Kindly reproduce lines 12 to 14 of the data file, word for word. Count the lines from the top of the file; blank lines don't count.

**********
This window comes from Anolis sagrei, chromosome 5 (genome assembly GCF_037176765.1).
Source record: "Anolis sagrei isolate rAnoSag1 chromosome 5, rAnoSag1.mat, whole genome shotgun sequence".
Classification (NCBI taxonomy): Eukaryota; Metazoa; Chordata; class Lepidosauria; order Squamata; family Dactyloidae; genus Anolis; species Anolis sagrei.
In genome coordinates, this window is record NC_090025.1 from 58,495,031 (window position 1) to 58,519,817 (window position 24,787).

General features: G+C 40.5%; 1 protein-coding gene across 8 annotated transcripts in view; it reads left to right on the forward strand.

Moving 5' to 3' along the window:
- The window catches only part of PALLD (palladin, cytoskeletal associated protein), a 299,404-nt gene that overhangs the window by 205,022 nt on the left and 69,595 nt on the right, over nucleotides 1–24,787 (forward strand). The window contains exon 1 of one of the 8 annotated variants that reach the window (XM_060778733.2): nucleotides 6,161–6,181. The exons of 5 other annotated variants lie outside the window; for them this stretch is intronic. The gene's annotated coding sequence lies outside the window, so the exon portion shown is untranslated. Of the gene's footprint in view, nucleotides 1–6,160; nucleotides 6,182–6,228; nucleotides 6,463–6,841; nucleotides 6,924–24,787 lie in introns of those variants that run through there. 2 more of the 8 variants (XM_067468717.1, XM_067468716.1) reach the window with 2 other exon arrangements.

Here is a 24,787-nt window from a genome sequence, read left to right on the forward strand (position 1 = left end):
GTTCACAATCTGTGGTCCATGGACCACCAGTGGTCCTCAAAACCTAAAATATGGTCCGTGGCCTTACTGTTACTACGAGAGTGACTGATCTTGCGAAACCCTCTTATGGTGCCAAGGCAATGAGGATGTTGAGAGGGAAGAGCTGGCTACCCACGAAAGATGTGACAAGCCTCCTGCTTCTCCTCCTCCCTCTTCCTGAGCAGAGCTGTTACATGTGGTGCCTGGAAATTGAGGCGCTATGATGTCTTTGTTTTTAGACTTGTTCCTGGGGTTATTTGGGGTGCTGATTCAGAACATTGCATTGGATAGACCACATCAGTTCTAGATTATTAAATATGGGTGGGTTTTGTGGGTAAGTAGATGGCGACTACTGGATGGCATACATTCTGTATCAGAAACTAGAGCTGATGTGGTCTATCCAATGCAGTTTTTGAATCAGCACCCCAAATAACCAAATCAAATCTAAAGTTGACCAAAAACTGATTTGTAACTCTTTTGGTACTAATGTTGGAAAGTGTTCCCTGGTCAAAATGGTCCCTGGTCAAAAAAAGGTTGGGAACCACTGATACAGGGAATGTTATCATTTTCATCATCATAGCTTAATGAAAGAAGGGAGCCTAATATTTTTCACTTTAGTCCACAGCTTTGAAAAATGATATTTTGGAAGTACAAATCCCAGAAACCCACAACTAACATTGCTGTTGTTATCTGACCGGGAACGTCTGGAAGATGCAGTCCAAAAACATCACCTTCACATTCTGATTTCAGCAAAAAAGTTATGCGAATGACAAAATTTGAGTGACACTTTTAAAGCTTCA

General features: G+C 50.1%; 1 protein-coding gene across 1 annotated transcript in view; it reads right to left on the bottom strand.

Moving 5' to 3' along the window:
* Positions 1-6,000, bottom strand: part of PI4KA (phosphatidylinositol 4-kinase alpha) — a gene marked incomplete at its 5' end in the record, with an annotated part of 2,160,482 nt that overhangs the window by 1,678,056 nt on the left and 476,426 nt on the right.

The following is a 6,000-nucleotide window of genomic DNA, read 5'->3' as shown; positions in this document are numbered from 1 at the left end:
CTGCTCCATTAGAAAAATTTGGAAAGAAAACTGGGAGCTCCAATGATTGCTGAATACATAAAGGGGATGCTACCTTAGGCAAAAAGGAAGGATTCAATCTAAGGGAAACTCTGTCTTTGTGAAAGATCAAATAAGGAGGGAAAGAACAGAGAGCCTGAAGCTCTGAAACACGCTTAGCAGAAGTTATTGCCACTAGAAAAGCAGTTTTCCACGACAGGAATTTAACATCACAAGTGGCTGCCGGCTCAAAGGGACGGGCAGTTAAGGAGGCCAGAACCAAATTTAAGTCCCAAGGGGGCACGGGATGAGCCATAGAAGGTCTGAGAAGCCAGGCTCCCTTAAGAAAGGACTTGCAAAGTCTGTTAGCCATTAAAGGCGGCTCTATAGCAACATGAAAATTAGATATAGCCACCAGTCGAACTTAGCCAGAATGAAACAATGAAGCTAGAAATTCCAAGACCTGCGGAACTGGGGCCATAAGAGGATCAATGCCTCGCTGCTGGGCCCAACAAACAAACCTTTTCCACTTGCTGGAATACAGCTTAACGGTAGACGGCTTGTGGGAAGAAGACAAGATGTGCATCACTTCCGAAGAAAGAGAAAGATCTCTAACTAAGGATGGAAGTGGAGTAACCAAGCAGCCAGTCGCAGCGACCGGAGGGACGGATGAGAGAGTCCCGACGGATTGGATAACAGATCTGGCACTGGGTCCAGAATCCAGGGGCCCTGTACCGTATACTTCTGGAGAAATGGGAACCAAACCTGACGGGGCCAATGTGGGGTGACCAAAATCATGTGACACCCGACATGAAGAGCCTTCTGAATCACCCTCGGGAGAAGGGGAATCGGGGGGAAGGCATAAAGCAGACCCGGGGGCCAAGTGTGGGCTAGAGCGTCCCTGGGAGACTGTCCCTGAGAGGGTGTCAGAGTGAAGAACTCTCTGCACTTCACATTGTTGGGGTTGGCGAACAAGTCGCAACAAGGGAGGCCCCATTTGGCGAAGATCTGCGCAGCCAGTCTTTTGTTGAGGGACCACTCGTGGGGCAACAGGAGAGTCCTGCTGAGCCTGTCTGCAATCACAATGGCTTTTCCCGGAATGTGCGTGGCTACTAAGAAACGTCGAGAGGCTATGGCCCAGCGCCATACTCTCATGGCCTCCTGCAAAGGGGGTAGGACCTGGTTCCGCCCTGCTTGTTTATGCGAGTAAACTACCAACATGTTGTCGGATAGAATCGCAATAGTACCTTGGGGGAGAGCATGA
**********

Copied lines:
* Positions 1-6,000, bottom strand: part of PI4KA (phosphatidylinositol 4-kinase alpha) — a gene marked incomplete at its 5' end in the record, with an annotated part of 2,160,482 nt that overhangs the window by 1,678,056 nt on the left and 476,426 nt on the right.

The following is a 6,000-nucleotide window of genomic DNA, read 5'->3' as shown; positions in this document are numbered from 1 at the left end:
CTGCTCCATTAGAAAAATTTGGAAAGAAAACTGGGAGCTCCAATGATTGCTGAATACATAAAGGGGATGCTACCTTAGGCAAAAAGGAAGGATTCAATCTAAGGGAAACTCTGTCTTTGTGAAAGATCAAATAAGGAGGGAAAGAACAGAGAGCCTGAAGCTCTGAAACACGCTTAGCAGAAGTTATTGCCACTAGAAAAGCAGTTTTCCACGACAGGAATTTAACATCACAAGTGGCTGCCGGCTCAAAGGGACGGGCAGTTAAGGAGGCCAGAACCAAATTTAAGTCCCAAGGGGGCACGGGATGAGCCATAGAAGGTCTGAGAAGCCAGGCTCCCTTAAGAAAGGACTTGCAAAGTCTGTTAGCCATTAAAGGCGGCTCTATAGCAACATGAAAATTAGATATAGCCACCAGTCGAACTTAGCCAGAATGAAACAATGAAGCTAGAAATTCCAAGACCTGCGGAACTGGGGCCATAAGAGGATCAATGCCTCGCTGCTGGGCCCAACAAACAAACCTTTTCCACTTGCTGGAATACAGCTTAACGGTAGACGGCTTGTGGGAAGAAGACAAGATGTGCATCACTTCCGAAGAAAGAGAAAGATCTCTAACTAAGGATGGAAGTGGAGTAACCAAGCAGCCAGTCGCAGCGACCGGAGGGACGGATGAGAGAGTCCCGACGGATTGGATAACAGATCTGGCACTGGGTCCAGAATCCAGGGGCCCTGTACCGTATACTTCTGGAGAAATGGGAACCAAACCTGACGGGGCCAATGTGGGGTGACCAAAATCATGTGACACCCGACATGAAGAGCCTTCTGAATCACCCTCGGGAGAAGGGGAATCGGGGGGAAGGCATAAAGCAGACCCGGGGGCCAAGTGTGGGCTAGAGCGTCCCTGGGAGACTGTCCCTGAGAGGGTGTCAGAGTGAAGAACTCTCTGCACTTCACATTGTTGGGGTTGGCGAACAAGTCGCAACAAGGGAGGCCCCATTTGGCGAAGATCTGCGCAGCCAGTCTTTTGTTGAGGGACCACTCGTGGGGCAACAGGAGAGTCCTGCTGAGCCTGTCTGCAATCACAATGGCTTTTCCCGGAATGTGCGTGGCTACTAAGAAACGTCGAGAGGCTATGGCCCAGCGCCATACTCTCATGGCCTCCTGCAAAGGGGGTAGGACCTGGTTCCGCCCTGCTTGTTTATGCGAGTAAACTACCAACATGTTGTCGGATAGAATCGCAATAGTACCTTGGGGGAGAGCATGA